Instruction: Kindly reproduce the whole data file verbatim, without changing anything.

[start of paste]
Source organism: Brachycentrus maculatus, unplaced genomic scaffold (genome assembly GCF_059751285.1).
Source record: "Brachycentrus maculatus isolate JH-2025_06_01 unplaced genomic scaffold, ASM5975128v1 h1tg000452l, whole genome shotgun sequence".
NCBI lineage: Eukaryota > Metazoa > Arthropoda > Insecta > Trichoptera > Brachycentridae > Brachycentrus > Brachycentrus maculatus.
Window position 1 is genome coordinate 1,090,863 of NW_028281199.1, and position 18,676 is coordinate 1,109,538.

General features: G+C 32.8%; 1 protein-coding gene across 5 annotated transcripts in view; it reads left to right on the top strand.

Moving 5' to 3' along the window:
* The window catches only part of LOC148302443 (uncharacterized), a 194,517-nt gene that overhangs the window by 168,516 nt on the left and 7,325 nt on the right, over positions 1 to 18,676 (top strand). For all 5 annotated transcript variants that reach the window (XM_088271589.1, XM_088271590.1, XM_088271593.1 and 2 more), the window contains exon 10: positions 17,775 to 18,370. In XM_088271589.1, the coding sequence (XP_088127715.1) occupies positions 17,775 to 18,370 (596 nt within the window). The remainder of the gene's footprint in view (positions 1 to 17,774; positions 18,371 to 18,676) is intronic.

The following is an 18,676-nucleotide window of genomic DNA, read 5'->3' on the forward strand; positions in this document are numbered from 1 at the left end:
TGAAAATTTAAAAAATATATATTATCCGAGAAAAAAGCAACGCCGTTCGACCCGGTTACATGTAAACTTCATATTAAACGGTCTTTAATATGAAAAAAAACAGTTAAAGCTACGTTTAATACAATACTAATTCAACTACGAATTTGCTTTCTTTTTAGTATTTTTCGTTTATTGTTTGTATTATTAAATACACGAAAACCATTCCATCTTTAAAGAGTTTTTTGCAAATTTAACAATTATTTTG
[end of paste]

Source organism: Brachycentrus maculatus, unplaced genomic scaffold (genome assembly GCF_059751285.1).
Source record: "Brachycentrus maculatus isolate JH-2025_06_01 unplaced genomic scaffold, ASM5975128v1 h1tg000452l, whole genome shotgun sequence".
NCBI lineage: Eukaryota > Metazoa > Arthropoda > Insecta > Trichoptera > Brachycentridae > Brachycentrus > Brachycentrus maculatus.
Window position 1 is genome coordinate 1,090,863 of NW_028281199.1, and position 18,676 is coordinate 1,109,538.

General features: G+C 32.8%; 1 protein-coding gene across 5 annotated transcripts in view; it reads left to right on the top strand.

Moving 5' to 3' along the window:
* The window catches only part of LOC148302443 (uncharacterized), a 194,517-nt gene that overhangs the window by 168,516 nt on the left and 7,325 nt on the right, over positions 1 to 18,676 (top strand). For all 5 annotated transcript variants that reach the window (XM_088271589.1, XM_088271590.1, XM_088271593.1 and 2 more), the window contains exon 10: positions 17,775 to 18,370. In XM_088271589.1, the coding sequence (XP_088127715.1) occupies positions 17,775 to 18,370 (596 nt within the window). The remainder of the gene's footprint in view (positions 1 to 17,774; positions 18,371 to 18,676) is intronic.

The following is an 18,676-nucleotide window of genomic DNA, read 5'->3' on the forward strand; positions in this document are numbered from 1 at the left end:
TGAAAATTTAAAAAATATATATTATCCGAGAAAAAAGCAACGCCGTTCGACCCGGTTACATGTAAACTTCATATTAAACGGTCTTTAATATGAAAAAAAACAGTTAAAGCTACGTTTAATACAATACTAATTCAACTACGAATTTGCTTTCTTTTTAGTATTTTTCGTTTATTGTTTGTATTATTAAATACACGAAAACCATTCCATCTTTAAAGAGTTTTTTGCAAATTTAACAATTATTTTG